The Nature of the Person….and the Nature of the Threat

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In a post back in June (Who’s Really to Blame for Donald Trump), I quoted the eloquent Reverend William Barber II, of Greenleaf Christian Church in North Carolina and the NAACP, who despite being a consistently trenchant critic of the cretin currently occupying the Oval Office, nevertheless had this very wise and philosophical thing to say:

This is not the worst thing we’ve ever faced. People made it through slavery; people made it through the denial of women’s rights; people made it through the Depression in this country; people made it through apartheid and Jim Crow. It‘s our time to stand up and be the moral dissenters, the moral defibrillators, and the moral dreamers and to make it through this moment and use it to change the course of history, to change America, and—in some ways, if we work together—to change the world.

He is quite right, of course. The real challenge of our current situation is to avoid falling into depression, discouragement, or nihilism and instead use it as motivation and inspiration for creating lasting, positive change. (Rev. Barber recently stressed that point again in the wake of Charlottesville.)

That said, there is no real way to compare the apples of those past crises and the rotten oranges of the present. By way of achieving the long-lasting changes of which Rev. Barber spoke, we would do well to recognize that Donald Trump, while not the worst or most terrifying monster ever to menace humankind (though he’s in the running), does represent a unique and very worrying threat to the American experiment. And that nature of that threat is very much connected to what James Comey memorably called “the nature of the person.”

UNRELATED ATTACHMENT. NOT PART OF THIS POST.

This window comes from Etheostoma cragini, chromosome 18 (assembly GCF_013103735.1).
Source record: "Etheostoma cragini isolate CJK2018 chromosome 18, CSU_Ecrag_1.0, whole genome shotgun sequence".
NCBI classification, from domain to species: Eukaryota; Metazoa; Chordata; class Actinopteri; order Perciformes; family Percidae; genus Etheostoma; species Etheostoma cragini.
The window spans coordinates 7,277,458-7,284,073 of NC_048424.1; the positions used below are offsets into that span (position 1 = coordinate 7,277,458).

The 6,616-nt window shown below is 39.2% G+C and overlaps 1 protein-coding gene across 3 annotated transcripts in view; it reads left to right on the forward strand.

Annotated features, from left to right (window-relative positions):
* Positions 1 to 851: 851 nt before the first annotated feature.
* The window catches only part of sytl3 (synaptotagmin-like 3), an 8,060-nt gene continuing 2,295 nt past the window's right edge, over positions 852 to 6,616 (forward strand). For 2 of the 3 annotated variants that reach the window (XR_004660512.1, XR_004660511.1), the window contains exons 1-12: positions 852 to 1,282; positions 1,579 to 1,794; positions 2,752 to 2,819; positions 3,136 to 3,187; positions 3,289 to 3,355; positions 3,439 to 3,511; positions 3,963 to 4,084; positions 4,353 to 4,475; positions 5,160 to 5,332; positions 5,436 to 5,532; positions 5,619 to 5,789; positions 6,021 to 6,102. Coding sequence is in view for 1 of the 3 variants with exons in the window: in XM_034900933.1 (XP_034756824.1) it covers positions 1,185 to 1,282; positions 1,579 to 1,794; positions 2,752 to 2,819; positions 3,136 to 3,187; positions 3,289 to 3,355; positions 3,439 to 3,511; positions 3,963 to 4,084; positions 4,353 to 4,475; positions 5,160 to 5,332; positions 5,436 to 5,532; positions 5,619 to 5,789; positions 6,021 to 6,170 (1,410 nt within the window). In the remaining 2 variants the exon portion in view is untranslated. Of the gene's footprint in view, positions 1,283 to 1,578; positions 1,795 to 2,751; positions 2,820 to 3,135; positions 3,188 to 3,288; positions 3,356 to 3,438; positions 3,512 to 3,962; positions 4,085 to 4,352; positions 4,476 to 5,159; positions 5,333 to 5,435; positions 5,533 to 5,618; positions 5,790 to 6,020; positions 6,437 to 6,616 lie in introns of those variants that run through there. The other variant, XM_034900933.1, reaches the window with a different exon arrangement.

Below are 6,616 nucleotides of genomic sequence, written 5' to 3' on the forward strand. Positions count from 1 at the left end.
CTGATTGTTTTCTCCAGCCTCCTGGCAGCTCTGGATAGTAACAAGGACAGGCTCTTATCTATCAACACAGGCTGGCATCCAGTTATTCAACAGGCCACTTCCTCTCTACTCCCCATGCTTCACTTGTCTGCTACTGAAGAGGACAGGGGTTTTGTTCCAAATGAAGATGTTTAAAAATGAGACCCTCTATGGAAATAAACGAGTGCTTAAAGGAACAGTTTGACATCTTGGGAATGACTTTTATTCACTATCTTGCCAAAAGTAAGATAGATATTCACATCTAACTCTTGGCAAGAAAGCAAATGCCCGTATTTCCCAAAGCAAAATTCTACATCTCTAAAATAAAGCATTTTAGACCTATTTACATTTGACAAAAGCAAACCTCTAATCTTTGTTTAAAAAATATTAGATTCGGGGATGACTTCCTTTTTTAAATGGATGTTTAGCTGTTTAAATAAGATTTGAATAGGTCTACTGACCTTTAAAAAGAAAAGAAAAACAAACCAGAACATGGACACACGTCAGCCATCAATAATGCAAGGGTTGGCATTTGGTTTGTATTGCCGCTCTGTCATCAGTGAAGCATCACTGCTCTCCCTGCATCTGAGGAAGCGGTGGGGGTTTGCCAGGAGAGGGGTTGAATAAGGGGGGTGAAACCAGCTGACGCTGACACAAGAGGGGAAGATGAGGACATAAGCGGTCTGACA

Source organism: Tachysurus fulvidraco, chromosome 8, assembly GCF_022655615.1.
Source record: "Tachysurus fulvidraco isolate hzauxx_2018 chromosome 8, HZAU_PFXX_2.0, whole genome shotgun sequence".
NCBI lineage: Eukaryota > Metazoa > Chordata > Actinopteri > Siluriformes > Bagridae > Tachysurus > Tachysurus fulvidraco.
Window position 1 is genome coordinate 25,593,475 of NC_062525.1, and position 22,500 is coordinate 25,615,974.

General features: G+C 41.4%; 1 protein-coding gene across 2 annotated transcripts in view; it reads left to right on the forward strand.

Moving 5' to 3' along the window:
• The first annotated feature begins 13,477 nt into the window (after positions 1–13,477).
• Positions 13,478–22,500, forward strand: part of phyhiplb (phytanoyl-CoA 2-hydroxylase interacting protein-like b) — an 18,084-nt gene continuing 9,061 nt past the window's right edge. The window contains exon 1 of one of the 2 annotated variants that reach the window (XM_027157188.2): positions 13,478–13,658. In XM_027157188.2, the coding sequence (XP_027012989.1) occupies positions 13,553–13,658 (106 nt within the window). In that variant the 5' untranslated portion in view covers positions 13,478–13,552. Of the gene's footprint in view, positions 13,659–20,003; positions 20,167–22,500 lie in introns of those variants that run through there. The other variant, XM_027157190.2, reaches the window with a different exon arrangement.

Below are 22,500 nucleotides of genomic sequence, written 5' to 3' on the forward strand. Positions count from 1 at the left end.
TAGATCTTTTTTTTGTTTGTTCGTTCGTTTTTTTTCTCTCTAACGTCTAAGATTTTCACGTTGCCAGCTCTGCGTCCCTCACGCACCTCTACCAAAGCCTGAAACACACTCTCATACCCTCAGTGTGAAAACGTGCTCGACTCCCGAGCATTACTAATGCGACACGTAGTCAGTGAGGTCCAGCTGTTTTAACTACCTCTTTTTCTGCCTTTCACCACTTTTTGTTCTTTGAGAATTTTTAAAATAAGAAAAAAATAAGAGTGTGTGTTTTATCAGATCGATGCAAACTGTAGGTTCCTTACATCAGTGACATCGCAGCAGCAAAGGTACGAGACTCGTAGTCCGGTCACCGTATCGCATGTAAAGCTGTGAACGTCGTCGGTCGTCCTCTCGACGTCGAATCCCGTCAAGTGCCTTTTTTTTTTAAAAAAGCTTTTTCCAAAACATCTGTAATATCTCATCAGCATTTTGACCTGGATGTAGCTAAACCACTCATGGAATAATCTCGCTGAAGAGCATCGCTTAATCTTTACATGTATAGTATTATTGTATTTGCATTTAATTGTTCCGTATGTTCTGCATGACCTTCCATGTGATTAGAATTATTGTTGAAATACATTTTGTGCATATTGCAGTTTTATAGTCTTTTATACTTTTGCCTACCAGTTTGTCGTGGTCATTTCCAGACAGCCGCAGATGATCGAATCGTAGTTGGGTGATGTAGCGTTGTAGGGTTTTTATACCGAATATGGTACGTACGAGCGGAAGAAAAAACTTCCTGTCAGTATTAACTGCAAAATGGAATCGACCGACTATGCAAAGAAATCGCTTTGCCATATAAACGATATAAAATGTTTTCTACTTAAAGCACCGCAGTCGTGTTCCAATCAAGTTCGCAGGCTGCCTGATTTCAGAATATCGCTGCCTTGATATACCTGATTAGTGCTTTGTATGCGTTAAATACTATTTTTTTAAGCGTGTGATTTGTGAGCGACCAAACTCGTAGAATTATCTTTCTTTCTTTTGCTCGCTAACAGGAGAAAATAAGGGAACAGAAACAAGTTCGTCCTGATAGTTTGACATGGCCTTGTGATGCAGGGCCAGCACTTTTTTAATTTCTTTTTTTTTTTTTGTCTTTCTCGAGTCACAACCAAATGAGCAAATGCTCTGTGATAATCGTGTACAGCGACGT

Needless to say, Trump has already wantonly ignored any number of political norms, from refusing to release his tax returns, to declining to address an avalanche of conflicts of interest, to blithely violating the emoluments clause, to installing laughably unqualified family members in positions critical to national security, to demurring on extending the customary denunciation of fucking Nazis. Whether those self-declared exemptions are unique to him or will become a permanent change to the rules for all future American politicians remains to be seen. (See another previous blog post, Beware a Better Demagogue, Parts 1 and 2.)

But the transgression that concerns me most is the one at the root of all the others, and that is Trump’s stunning contempt for the simple concept of “truth.” This contempt has been much remarked upon but it bears repeating, for a growing numbness to it is part and parcel of the insidious threat it poses.

Trump’s contempt for the truth not only goes above and beyond the garden variety dishonesty of ordinary politicians and their courtiers, but even beyond the deceitfulness of grand champions like Nixon, Lee Atwater, and (Lyin’) Ted Cruz. To call it mere “dishonesty” feels inadequate. It’s more like a wanton destruction of objective reality as a universally accepted metric.

Everyone from Swift to Twain has been credited with saying, “A lie goes round the world while the truth is still putting its boots on.” But Trump never even bothers with any boots. He’s the anti-Imelda Marcos, a man who doesn’t even seem to own any footwear. Call him Shoeless Don. With Trump, it saves time just to assume everything he says is bullshit, and adjust for the occasional accidental truth as necessary after the fact. To steal another well-known phrase (this one definitively Mary McCarthy’s), every word out of his mouth is a lie, including “and” and “the.”

This then is the ur-travesty of the Man from Queens. towering over (and encompassing) his many other horrors: defending Nazis and Klansmen, playing nuclear chicken with North Korea, attacking the press, using the Oval Office as his own personal ATM, pulling out of the Paris agreement, ending DACA, banning Muslim immigrants and refugees, winking at police brutality and the wholesale violation of civil rights with his pardon of the leprous Joe Arpaio, and of course, keeping Vladimir Putin’s boots spic and span. (I could go on.) It is the toxic well from which all these other tributaries spring.